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Dressing Her Hair

Dressing Her Hair 髪結
by Kiyoshi Kobayakawa (1898-1948)

The artworks displayed on JAODB are not for sale.

Artist: Kiyoshi Kobayakawa (1898-1948) 小早川清
Title: Dressing Her Hair 髪結
Series: 
Date 1st edition?1931
Publisher 1st edition?Takamizawa 高見沢
Publisher (this edition)?Takamizawa 高見沢
Medium (1st edition): Woodblock
Medium (this edition): Woodblock
Format (1st edition): Large Oban
Format (this edition): Large Oban
DB artwork code: 28823
Notes (1st edition)?Kiyoshi Kohayagawa (1898-1948)
"Woman after a Bath" or "Dressing Her Hair"

There are perhaps two colour states for this scene: red and yellow robe, and purple and green robe. Or perhaps purple/green robe examples are just terribly faded versions of the red/yellow robe strikes.

作者:小早川清(明治32~昭和23)
画題:〔湯上がり〕
体裁:大判新版画〔40.6×26.2cm〕
署名:清、小早川

Artist: Kobayakawa Kiyoshi
Format: Large oban tate-e: 16" x 10.25" approx

Subject: Against a silver mica ground a bijin in a loosely fitting red and orange robe, makes adjustments to her hair.

Publisher: Takamizawa, Tokyo (on verso, bottom right).

Date: 1933

Literature Reigle-Stephens, Amy, "The New Wave: Twentieth Century Japanese Prints from the Robert O. Muller Collection", London and Leiden: Bamboo Publishing Ltd. And Hotei, ISBN 1-870076-19-2, - Pg. 145, pl. 195-2
Notes (this edition)?The following information was taken from the original web listing of this artwork. Often written by non-experts, there may be inaccuracies:

Condition: Full size. Mica fine. A few light spots. Minor creases. Generally good state.

Colour: Fine

Impression: Very fine with silver mica ground and gauffrage.

Artist Bio: Kobayakawa Kiyoshi is best known for designing woodblock prints of modern Japanese women. Born in Hakata, a town in the Fukuoka Province of Kyushu, Kiyoshi was one of many artists who studied with Kaburagi Kiyokata, the famous painter and print designer. Kiyoshi entered Kiyokata's school at age twenty and probably knew Kiyokata's other students including Ito Shinsui, Kawase Hasui, and Torii Kotondo. Unfortunately, little is known about Kiyoshi's life compared to those other print designers. During the 1920's and 1930's, he exhibited Nihonga (Japanese-style) paintings at several exhibitions including the Kyodokai and the Imperial Academy Exhibition. In 1923, he contributed a print design to the series, "Complete Collection of Chikamatsu". This was probably Kiyoshi's first experience designing woodblock prints. Beginning in 1930, Kiyoshi began designing a series of six bijin prints which he called "Modern Fashionable Styles" (Kindai jisei sho). These prints were carved by Tadano Shichinosuke and printed by Ono Tomisaburo. The prints in this series were (1) Tipsy, (2) Powdering the Face, (3) Pedicure, (4) Expression of Eyes, (5) Black Hair, and (6) Rouge. Though most of these prints depict Japanese women engaged in traditional feminine pursuits, Tipsy is remarkable for its frank portrayal of a modern girl, or moga. It depicts a Japanese woman dressed in fashionable Western clothing and jewelry, drinking and smoking a cigarette. Her flirtatious, blurred gaze and her flushed cheeks indicate that she is intoxicated. This print was considered quite risque when it was first published. Kiyoshi designed thirteen prints in all, twelve of which were exhibited at the 1936 Toledo Exhibition. In addition to his six self-published prints, three were published by Hasegawa, three by Ensendo (Takamizawa) and one by Watanabe Shozaburo. Kiyoshi was awarded the special rank of Tokusen for his 1933 print, The Geisha Ichimaru. He died in April 1948 at Ikegami, Tokyo. Some of his woodblocks have been reprinted since his death and have later publisher's seals in the margin. Kobayakawa Kiyoshi is best known for designing woodblock prints of modern Japanese women. Born in Hakata, a town in the Fukuoka Province of Kyushu, Kiyoshi was one of many artists who studied with Kaburagi Kiyokata, the famous painter and print designer. Kiyoshi entered Kiyokata's school at age twenty and probably knew Kiyokata's other students including Ito Shinsui, Kawase Hasui, and Torii Kotondo. Unfortunately, little is known about Kiyoshi's life compared to those other print designers. During the 1920's and 1930's, he exhibited Nihonga (Japanese-style) paintings at several exhibitions including the Kyodokai and the Imperial Academy Exhibition. In 1923, he contributed a print design to the series, "Complete Collection of Chikamatsu". This was probably Kiyoshi's first experience designing woodblock prints. Beginning in 1930, Kiyoshi began designing a series of six bijin prints which he called "Modern Fashionable Styles" (Kindai jisei sho). These prints were carved by Tadano Shichinosuke and printed by Ono Tomisaburo. The prints in this series were (1) Tipsy, (2) Powdering the Face, (3) Pedicure, (4) Expression of Eyes, (5) Black Hair, and (6) Rouge. Though most of these prints depict Japanese women engaged in traditional feminine pursuits, Tipsy is remarkable for its frank portrayal of a modern girl, or moga. It depicts a Japanese woman dressed in fashionable Western clothing and jewelry, drinking and smoking a cigarette. Her flirtatious, blurred gaze and her flushed cheeks indicate that she is intoxicated. This print was considered quite risque when it was first published. Kiyoshi designed thirteen prints in all, twelve of which were exhibited at the 1936 Toledo Exhibition. In addition to his six self-published prints, three were published by Hasegawa, three by Ensendo (Takamizawa) and one by Watanabe Shozaburo. Kiyoshi was awarded the special rank of Tokusen for his 1933 print, The Geisha Ichimaru. He died in April 1948 at Ikegami, Tokyo. Some of his woodblocks have been reprinted since his death and have later publisher's seals in the margin.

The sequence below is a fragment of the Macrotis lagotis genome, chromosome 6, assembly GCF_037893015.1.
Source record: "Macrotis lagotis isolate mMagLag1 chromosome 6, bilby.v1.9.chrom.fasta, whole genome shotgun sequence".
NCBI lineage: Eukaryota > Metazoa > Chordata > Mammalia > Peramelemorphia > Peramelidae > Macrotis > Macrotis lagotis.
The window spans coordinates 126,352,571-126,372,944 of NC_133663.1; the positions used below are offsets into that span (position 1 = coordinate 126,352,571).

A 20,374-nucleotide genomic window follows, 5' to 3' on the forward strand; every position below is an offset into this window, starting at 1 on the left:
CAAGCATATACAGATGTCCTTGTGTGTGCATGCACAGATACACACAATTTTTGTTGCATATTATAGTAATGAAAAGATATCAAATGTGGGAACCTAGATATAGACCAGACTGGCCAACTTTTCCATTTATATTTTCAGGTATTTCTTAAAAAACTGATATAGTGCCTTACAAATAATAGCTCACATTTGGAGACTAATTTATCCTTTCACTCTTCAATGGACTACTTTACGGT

The artworks displayed on JAODB are not for sale.

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